University of Waterloo
200 University Avenue West
Waterloo, Ontario, Canada N2L 3G1
Phone: (519) 888-4567 ext 32215
Fax: (519) 746-8115
Department of Astronomy
University of Michigan
Jon Miller studies compact objects such as black holes and neutron stars to understand their basic properties, how gas falls onto and is ejected from them, and their implications for general relativity.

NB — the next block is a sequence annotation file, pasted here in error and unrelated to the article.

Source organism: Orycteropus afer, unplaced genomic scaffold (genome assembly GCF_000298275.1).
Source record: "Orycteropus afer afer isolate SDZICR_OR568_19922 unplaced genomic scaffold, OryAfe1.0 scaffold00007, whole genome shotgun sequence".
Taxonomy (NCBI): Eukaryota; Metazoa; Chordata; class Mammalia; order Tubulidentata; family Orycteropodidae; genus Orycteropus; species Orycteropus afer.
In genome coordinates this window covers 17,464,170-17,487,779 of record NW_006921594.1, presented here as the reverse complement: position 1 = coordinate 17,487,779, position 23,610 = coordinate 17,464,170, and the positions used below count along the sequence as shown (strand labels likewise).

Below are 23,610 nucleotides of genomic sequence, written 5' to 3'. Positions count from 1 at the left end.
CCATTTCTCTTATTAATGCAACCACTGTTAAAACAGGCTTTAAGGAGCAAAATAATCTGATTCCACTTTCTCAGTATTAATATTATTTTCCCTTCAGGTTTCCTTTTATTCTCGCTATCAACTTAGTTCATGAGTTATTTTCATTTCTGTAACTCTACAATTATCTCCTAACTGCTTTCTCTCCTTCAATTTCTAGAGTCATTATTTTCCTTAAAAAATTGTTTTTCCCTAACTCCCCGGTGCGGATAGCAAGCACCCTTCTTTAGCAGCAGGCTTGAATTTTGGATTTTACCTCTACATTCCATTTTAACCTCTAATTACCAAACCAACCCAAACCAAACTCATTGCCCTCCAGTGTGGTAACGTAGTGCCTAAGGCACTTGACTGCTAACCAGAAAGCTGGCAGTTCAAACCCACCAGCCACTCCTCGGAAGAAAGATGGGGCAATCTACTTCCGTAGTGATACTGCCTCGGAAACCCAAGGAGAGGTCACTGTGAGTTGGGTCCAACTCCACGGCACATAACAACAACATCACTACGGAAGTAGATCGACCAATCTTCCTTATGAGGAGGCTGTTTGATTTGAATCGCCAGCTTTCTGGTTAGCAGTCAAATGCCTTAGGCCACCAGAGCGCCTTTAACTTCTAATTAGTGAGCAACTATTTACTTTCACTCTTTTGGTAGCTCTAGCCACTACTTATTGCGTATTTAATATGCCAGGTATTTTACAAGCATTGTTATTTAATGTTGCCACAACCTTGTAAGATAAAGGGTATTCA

Tidal disruption events, or TDEs, occur when a star is shredded by a massive black hole. These events offer a rare opportunity to study nascent accretion disks and super-Eddington accretion onto massive black holes. Potentially, TDEs can help to reveal the nature of black holes at the low-mass end of the AGN spectrum, and the frequency with which different galaxies serve as hosts. It is now possible to study TDEs in a multi-wavelength sense, and observations are beginning to make significant progress. In the years ahead, as transient search experiments cover more of the sky at higher cadences, we can expect to learn even more. In this talk, I will try to review some of the fundamentals of TDEs, and highlight some of the most intriguing recent observational and theoretical results.